Fulper Pottery is arguably one of the most varied lines of American art pottery. It’s also consistently increased in value over the years and because there are so many influences, it remains now and likely always be highly sought after. Here are ten things you might not have known about this exceptional line.
Fulper Pottery underwent several name changes during its existence and wasn’t always a true art pottery manufacturer. Samuel Hill was the first owner and in 1815, his Flemington New Jersey company sold drain tile. By the mid 1850s, one of his employees, Abraham Fulper, became a partner and after Hill’s death, Fulper bought the company.
Initially, the new company began as a stoneware producer and offered more functional pieces such as pitchers and bowls.
Fulper was produced for just twenty five years and in that time, there were more than 1,000 shapes and sizes.
The most recognized line is Vasekraft. It was introduced in late 1909 by the original founder’s grandson, William Hill Fulper II. He was also one of the earliest artists who took risks with different color variations.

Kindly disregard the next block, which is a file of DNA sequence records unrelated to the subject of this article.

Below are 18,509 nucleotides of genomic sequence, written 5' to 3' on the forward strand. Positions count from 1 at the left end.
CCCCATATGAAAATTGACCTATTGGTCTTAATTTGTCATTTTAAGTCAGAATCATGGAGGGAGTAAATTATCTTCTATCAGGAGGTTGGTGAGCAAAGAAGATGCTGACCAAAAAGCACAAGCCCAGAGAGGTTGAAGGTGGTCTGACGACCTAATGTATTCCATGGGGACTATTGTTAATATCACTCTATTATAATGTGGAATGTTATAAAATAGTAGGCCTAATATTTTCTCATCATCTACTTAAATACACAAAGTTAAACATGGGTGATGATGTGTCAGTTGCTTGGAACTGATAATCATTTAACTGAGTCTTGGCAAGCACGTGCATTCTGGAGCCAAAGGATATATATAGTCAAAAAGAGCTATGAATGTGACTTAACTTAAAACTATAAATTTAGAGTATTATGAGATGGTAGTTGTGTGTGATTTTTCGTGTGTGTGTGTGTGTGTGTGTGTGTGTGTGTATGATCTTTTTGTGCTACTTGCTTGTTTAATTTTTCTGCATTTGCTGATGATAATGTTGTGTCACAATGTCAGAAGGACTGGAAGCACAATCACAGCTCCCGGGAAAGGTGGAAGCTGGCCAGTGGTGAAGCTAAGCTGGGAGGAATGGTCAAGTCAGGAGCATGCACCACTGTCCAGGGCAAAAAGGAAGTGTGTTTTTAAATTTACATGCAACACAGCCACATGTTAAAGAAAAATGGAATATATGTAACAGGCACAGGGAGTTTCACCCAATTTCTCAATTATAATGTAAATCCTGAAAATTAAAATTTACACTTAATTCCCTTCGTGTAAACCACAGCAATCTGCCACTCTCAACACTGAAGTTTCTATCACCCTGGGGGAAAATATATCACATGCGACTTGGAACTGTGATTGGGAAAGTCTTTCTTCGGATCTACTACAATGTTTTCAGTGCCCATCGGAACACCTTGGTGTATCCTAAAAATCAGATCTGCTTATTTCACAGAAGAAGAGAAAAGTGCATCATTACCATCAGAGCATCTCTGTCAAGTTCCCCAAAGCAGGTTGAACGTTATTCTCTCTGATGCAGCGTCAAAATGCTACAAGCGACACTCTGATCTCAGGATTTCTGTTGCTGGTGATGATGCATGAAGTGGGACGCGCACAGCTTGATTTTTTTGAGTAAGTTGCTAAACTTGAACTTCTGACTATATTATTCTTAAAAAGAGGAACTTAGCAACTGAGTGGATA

Another reason it’s so varied is because of cultural influences. The earliest pieces had a German flair, most likely because of German potter John Martin Stagl. Oriental is considered the dominating influence in those middle years and eventually, there was a definitive art deco style that was more of an influence.
The glazing during those earliest years, again, influenced by Stangl, are often described as “curious” and present as a “vertical rectangle” stamp. This marking can be found on the pottery pieces up until around 1920.
If you come across a lighter clay body, odds are, it’s one of the later pieces.
Fulper Pottery is the first company to offer a single color glazed dinnerware in the United States. The year was 1920.
The Flemington plant was destroyed in 1929 by a fire. The company relocated to Trenton, New Jersey.
By 1955, the name had changed again to Stangl Pottery and once again began offering the more functional pieces.